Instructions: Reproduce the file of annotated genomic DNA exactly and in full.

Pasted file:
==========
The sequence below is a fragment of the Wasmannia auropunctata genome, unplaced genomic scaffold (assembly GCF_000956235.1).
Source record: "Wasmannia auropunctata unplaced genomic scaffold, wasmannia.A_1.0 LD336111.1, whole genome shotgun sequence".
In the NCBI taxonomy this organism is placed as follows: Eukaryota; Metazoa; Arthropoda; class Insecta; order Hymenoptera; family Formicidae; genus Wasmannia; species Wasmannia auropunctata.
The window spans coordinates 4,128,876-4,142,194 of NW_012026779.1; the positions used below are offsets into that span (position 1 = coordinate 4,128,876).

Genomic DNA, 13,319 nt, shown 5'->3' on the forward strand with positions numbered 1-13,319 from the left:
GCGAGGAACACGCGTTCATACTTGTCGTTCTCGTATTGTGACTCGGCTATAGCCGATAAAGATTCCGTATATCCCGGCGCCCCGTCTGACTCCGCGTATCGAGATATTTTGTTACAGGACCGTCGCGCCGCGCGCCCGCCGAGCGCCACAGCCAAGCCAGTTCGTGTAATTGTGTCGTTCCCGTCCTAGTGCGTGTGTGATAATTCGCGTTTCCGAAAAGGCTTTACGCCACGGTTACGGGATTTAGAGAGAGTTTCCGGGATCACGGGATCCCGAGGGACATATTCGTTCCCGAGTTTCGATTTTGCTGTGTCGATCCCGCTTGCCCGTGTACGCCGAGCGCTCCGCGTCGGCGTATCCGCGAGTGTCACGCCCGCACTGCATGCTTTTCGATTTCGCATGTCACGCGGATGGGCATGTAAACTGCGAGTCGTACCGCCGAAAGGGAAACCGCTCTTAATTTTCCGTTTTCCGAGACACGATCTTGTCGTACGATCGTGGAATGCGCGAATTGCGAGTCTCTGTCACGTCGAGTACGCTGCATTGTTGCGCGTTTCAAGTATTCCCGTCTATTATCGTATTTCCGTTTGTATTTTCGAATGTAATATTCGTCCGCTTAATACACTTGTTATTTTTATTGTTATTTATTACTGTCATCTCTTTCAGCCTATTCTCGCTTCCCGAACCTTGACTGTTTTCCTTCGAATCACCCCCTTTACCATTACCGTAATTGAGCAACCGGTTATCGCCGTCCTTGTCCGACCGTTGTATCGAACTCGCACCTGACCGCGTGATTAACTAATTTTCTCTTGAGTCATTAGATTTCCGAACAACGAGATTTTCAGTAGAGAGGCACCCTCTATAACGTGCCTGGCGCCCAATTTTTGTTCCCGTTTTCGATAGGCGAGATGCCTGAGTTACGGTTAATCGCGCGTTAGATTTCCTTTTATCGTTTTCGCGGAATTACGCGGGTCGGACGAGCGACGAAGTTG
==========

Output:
The sequence below is a fragment of the Wasmannia auropunctata genome, unplaced genomic scaffold (assembly GCF_000956235.1).
Source record: "Wasmannia auropunctata unplaced genomic scaffold, wasmannia.A_1.0 LD336111.1, whole genome shotgun sequence".
In the NCBI taxonomy this organism is placed as follows: Eukaryota; Metazoa; Arthropoda; class Insecta; order Hymenoptera; family Formicidae; genus Wasmannia; species Wasmannia auropunctata.
The window spans coordinates 4,128,876-4,142,194 of NW_012026779.1; the positions used below are offsets into that span (position 1 = coordinate 4,128,876).

Genomic DNA, 13,319 nt, shown 5'->3' on the forward strand with positions numbered 1-13,319 from the left:
GCGAGGAACACGCGTTCATACTTGTCGTTCTCGTATTGTGACTCGGCTATAGCCGATAAAGATTCCGTATATCCCGGCGCCCCGTCTGACTCCGCGTATCGAGATATTTTGTTACAGGACCGTCGCGCCGCGCGCCCGCCGAGCGCCACAGCCAAGCCAGTTCGTGTAATTGTGTCGTTCCCGTCCTAGTGCGTGTGTGATAATTCGCGTTTCCGAAAAGGCTTTACGCCACGGTTACGGGATTTAGAGAGAGTTTCCGGGATCACGGGATCCCGAGGGACATATTCGTTCCCGAGTTTCGATTTTGCTGTGTCGATCCCGCTTGCCCGTGTACGCCGAGCGCTCCGCGTCGGCGTATCCGCGAGTGTCACGCCCGCACTGCATGCTTTTCGATTTCGCATGTCACGCGGATGGGCATGTAAACTGCGAGTCGTACCGCCGAAAGGGAAACCGCTCTTAATTTTCCGTTTTCCGAGACACGATCTTGTCGTACGATCGTGGAATGCGCGAATTGCGAGTCTCTGTCACGTCGAGTACGCTGCATTGTTGCGCGTTTCAAGTATTCCCGTCTATTATCGTATTTCCGTTTGTATTTTCGAATGTAATATTCGTCCGCTTAATACACTTGTTATTTTTATTGTTATTTATTACTGTCATCTCTTTCAGCCTATTCTCGCTTCCCGAACCTTGACTGTTTTCCTTCGAATCACCCCCTTTACCATTACCGTAATTGAGCAACCGGTTATCGCCGTCCTTGTCCGACCGTTGTATCGAACTCGCACCTGACCGCGTGATTAACTAATTTTCTCTTGAGTCATTAGATTTCCGAACAACGAGATTTTCAGTAGAGAGGCACCCTCTATAACGTGCCTGGCGCCCAATTTTTGTTCCCGTTTTCGATAGGCGAGATGCCTGAGTTACGGTTAATCGCGCGTTAGATTTCCTTTTATCGTTTTCGCGGAATTACGCGGGTCGGACGAGCGACGAAGTTG